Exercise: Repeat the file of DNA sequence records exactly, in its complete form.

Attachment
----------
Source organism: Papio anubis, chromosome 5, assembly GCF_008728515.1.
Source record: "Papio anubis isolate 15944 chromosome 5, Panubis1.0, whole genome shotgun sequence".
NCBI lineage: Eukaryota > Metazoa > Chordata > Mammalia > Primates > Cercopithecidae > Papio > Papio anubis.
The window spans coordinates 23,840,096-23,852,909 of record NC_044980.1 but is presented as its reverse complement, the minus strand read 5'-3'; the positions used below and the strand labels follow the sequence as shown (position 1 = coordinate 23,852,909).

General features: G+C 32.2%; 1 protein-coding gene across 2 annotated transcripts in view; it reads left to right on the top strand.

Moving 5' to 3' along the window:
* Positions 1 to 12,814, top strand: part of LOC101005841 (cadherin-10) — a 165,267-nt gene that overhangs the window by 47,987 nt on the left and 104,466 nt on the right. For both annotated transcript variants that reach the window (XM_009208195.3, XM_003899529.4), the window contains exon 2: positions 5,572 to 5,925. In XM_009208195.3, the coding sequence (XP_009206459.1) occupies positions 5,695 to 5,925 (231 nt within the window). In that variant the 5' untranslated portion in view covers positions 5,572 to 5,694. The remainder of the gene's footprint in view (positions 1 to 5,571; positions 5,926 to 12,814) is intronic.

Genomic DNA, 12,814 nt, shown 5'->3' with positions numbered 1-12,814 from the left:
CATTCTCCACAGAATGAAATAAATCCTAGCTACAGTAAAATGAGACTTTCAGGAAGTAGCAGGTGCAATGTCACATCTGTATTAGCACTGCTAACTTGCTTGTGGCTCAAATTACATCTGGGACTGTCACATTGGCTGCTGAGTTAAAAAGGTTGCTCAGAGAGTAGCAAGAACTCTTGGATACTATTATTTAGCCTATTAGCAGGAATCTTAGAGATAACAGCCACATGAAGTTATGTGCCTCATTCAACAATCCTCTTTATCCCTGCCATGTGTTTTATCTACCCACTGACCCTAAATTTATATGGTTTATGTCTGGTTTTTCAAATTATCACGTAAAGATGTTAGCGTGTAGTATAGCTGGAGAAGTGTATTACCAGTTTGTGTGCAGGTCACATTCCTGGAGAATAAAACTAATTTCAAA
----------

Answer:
Source organism: Papio anubis, chromosome 5, assembly GCF_008728515.1.
Source record: "Papio anubis isolate 15944 chromosome 5, Panubis1.0, whole genome shotgun sequence".
NCBI lineage: Eukaryota > Metazoa > Chordata > Mammalia > Primates > Cercopithecidae > Papio > Papio anubis.
The window spans coordinates 23,840,096-23,852,909 of record NC_044980.1 but is presented as its reverse complement, the minus strand read 5'-3'; the positions used below and the strand labels follow the sequence as shown (position 1 = coordinate 23,852,909).

General features: G+C 32.2%; 1 protein-coding gene across 2 annotated transcripts in view; it reads left to right on the top strand.

Moving 5' to 3' along the window:
* Positions 1 to 12,814, top strand: part of LOC101005841 (cadherin-10) — a 165,267-nt gene that overhangs the window by 47,987 nt on the left and 104,466 nt on the right. For both annotated transcript variants that reach the window (XM_009208195.3, XM_003899529.4), the window contains exon 2: positions 5,572 to 5,925. In XM_009208195.3, the coding sequence (XP_009206459.1) occupies positions 5,695 to 5,925 (231 nt within the window). In that variant the 5' untranslated portion in view covers positions 5,572 to 5,694. The remainder of the gene's footprint in view (positions 1 to 5,571; positions 5,926 to 12,814) is intronic.

Genomic DNA, 12,814 nt, shown 5'->3' with positions numbered 1-12,814 from the left:
CATTCTCCACAGAATGAAATAAATCCTAGCTACAGTAAAATGAGACTTTCAGGAAGTAGCAGGTGCAATGTCACATCTGTATTAGCACTGCTAACTTGCTTGTGGCTCAAATTACATCTGGGACTGTCACATTGGCTGCTGAGTTAAAAAGGTTGCTCAGAGAGTAGCAAGAACTCTTGGATACTATTATTTAGCCTATTAGCAGGAATCTTAGAGATAACAGCCACATGAAGTTATGTGCCTCATTCAACAATCCTCTTTATCCCTGCCATGTGTTTTATCTACCCACTGACCCTAAATTTATATGGTTTATGTCTGGTTTTTCAAATTATCACGTAAAGATGTTAGCGTGTAGTATAGCTGGAGAAGTGTATTACCAGTTTGTGTGCAGGTCACATTCCTGGAGAATAAAACTAATTTCAAA